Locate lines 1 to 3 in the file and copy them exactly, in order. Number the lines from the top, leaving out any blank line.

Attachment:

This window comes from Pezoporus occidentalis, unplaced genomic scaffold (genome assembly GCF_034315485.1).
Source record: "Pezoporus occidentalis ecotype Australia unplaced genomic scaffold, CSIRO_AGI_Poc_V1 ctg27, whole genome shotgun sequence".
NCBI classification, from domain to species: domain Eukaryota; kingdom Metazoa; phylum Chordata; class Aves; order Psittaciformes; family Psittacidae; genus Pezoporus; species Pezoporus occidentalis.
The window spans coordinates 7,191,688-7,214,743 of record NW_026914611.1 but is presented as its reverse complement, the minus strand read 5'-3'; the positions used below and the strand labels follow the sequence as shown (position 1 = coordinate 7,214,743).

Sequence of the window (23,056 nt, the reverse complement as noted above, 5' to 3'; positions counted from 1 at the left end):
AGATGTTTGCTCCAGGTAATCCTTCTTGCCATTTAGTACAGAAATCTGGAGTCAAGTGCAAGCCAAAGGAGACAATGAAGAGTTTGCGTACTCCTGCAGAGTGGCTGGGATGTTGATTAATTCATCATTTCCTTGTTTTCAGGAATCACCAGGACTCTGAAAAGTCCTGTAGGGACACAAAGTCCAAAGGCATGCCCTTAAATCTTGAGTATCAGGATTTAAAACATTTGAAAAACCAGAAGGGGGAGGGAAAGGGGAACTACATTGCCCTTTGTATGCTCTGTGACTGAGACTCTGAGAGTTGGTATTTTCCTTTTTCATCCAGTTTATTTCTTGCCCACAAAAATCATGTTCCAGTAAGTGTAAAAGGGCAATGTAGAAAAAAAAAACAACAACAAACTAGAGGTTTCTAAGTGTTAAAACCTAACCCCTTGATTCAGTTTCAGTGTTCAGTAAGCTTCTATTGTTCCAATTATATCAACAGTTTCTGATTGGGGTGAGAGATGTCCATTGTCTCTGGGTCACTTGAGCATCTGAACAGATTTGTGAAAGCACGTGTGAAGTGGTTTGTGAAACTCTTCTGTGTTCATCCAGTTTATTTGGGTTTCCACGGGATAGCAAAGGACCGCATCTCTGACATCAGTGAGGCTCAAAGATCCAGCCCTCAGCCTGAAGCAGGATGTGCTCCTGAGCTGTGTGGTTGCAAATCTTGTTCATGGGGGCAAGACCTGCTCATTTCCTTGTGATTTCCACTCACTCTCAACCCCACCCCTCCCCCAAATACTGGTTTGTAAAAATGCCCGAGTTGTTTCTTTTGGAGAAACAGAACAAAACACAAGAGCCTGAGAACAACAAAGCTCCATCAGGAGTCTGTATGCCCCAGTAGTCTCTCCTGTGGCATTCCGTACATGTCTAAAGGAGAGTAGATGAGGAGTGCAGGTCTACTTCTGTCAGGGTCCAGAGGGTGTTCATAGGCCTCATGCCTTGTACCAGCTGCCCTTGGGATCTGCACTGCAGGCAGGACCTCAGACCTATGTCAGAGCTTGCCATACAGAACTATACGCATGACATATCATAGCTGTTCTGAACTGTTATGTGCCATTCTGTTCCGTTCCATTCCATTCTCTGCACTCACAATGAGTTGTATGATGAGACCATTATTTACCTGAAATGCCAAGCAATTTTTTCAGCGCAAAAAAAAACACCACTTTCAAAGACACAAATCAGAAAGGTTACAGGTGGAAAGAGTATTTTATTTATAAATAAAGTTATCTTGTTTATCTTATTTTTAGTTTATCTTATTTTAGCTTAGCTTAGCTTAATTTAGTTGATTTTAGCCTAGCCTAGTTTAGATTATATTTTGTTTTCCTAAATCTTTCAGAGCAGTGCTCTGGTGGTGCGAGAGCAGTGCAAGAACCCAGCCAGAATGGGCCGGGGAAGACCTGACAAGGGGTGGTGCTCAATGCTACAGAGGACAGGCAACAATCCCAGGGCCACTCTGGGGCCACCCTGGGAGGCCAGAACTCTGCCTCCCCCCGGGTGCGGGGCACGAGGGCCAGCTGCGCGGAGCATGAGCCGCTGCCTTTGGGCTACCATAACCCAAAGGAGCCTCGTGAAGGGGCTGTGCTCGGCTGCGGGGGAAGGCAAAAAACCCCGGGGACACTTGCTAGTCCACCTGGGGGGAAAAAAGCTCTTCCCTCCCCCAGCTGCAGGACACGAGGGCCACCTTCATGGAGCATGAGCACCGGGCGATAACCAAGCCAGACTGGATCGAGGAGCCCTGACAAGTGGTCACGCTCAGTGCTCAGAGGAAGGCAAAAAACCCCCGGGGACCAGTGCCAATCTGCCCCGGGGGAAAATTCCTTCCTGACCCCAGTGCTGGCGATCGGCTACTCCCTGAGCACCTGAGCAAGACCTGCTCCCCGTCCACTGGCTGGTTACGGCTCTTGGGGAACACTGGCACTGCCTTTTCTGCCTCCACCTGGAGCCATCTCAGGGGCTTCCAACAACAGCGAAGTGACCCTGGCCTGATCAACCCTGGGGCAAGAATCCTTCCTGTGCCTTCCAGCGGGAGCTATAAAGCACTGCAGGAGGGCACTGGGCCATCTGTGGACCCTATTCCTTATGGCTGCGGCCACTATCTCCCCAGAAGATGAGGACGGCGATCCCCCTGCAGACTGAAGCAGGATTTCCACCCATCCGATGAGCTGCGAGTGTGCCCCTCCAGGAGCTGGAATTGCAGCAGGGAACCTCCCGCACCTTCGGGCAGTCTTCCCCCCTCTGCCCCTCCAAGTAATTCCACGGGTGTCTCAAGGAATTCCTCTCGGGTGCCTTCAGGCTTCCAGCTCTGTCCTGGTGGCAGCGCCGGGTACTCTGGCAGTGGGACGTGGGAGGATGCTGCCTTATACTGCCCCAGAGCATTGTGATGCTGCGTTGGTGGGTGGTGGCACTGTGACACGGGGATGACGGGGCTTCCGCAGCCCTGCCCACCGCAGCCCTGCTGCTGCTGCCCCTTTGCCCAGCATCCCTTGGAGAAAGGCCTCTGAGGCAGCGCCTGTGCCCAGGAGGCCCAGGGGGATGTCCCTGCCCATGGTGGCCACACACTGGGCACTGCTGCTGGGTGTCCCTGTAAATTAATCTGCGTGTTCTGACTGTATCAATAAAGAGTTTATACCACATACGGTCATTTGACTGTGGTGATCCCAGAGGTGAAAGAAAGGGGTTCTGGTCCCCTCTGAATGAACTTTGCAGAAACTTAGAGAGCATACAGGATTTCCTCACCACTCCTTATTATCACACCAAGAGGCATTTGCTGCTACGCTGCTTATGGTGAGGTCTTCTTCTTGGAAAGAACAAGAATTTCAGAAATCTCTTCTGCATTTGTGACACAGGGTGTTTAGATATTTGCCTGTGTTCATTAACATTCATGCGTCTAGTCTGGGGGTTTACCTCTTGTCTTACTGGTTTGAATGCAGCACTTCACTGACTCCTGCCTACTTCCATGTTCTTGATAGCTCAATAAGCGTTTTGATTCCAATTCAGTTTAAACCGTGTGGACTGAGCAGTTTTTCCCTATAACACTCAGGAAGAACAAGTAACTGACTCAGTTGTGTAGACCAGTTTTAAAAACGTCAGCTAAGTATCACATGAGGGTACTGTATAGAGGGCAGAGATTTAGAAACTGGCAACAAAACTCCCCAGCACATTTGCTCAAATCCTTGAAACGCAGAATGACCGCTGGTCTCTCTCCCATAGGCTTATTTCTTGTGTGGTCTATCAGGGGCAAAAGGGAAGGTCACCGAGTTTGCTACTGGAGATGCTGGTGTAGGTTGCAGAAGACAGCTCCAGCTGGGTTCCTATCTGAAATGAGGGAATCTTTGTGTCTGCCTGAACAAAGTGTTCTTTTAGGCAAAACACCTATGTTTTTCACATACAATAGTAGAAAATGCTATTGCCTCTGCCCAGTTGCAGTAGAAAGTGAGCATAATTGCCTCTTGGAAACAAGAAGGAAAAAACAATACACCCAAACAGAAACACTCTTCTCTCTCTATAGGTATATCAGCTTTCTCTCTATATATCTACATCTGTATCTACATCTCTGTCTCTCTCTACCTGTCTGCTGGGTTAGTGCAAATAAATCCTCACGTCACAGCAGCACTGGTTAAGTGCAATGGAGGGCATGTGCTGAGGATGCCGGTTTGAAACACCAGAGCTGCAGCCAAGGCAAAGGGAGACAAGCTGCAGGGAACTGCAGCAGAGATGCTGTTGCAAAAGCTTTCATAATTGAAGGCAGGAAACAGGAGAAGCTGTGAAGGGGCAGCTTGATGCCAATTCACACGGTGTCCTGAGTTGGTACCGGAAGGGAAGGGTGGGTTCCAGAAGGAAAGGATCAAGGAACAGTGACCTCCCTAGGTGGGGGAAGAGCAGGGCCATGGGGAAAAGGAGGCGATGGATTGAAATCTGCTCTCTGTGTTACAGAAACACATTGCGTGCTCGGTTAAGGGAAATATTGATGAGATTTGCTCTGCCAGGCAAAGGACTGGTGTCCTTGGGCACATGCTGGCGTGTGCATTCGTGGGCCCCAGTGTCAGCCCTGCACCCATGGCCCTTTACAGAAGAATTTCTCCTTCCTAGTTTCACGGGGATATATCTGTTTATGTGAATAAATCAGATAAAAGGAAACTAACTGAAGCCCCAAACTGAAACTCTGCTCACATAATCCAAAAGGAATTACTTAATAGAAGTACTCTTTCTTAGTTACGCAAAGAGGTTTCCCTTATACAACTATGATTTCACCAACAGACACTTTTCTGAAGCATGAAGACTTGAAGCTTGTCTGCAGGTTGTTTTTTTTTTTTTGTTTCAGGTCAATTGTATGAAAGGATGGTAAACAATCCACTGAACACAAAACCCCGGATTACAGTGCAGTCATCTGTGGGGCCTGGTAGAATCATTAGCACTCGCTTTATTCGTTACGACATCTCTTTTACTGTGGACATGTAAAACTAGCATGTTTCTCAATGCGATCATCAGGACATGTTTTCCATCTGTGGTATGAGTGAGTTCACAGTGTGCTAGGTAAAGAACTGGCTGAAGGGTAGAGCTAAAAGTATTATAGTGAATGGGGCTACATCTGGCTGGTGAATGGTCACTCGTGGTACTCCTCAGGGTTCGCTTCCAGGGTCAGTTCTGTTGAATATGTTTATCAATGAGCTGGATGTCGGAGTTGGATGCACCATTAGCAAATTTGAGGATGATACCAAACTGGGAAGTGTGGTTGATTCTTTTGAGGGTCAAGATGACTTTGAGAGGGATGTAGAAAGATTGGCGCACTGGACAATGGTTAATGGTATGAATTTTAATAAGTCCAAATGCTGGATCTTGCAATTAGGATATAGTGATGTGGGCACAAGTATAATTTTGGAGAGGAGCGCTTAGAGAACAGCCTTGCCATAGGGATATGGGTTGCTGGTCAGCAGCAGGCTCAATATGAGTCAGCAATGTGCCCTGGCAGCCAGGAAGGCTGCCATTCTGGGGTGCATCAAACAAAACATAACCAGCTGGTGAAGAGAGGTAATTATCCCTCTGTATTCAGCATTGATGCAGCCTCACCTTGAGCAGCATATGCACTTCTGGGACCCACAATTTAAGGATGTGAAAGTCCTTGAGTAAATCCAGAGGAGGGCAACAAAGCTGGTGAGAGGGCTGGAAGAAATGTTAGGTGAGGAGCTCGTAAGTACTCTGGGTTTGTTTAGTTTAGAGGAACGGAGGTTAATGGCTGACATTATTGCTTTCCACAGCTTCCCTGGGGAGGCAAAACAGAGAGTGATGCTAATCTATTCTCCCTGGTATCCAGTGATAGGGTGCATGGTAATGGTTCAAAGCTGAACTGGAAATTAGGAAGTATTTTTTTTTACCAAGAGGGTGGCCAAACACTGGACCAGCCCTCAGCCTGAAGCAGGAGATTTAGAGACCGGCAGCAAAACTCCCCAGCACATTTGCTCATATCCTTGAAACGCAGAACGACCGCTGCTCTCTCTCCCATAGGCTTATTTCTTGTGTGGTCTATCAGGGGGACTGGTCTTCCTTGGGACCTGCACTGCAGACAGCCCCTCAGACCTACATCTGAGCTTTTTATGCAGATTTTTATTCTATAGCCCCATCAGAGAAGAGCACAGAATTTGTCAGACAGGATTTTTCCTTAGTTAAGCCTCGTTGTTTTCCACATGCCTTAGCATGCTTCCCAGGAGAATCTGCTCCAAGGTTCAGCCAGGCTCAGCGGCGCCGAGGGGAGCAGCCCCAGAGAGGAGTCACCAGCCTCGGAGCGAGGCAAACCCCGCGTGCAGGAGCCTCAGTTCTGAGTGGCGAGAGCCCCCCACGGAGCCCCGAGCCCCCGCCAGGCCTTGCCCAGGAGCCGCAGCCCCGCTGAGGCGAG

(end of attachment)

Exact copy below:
This window comes from Pezoporus occidentalis, unplaced genomic scaffold (genome assembly GCF_034315485.1).
Source record: "Pezoporus occidentalis ecotype Australia unplaced genomic scaffold, CSIRO_AGI_Poc_V1 ctg27, whole genome shotgun sequence".
NCBI classification, from domain to species: domain Eukaryota; kingdom Metazoa; phylum Chordata; class Aves; order Psittaciformes; family Psittacidae; genus Pezoporus; species Pezoporus occidentalis.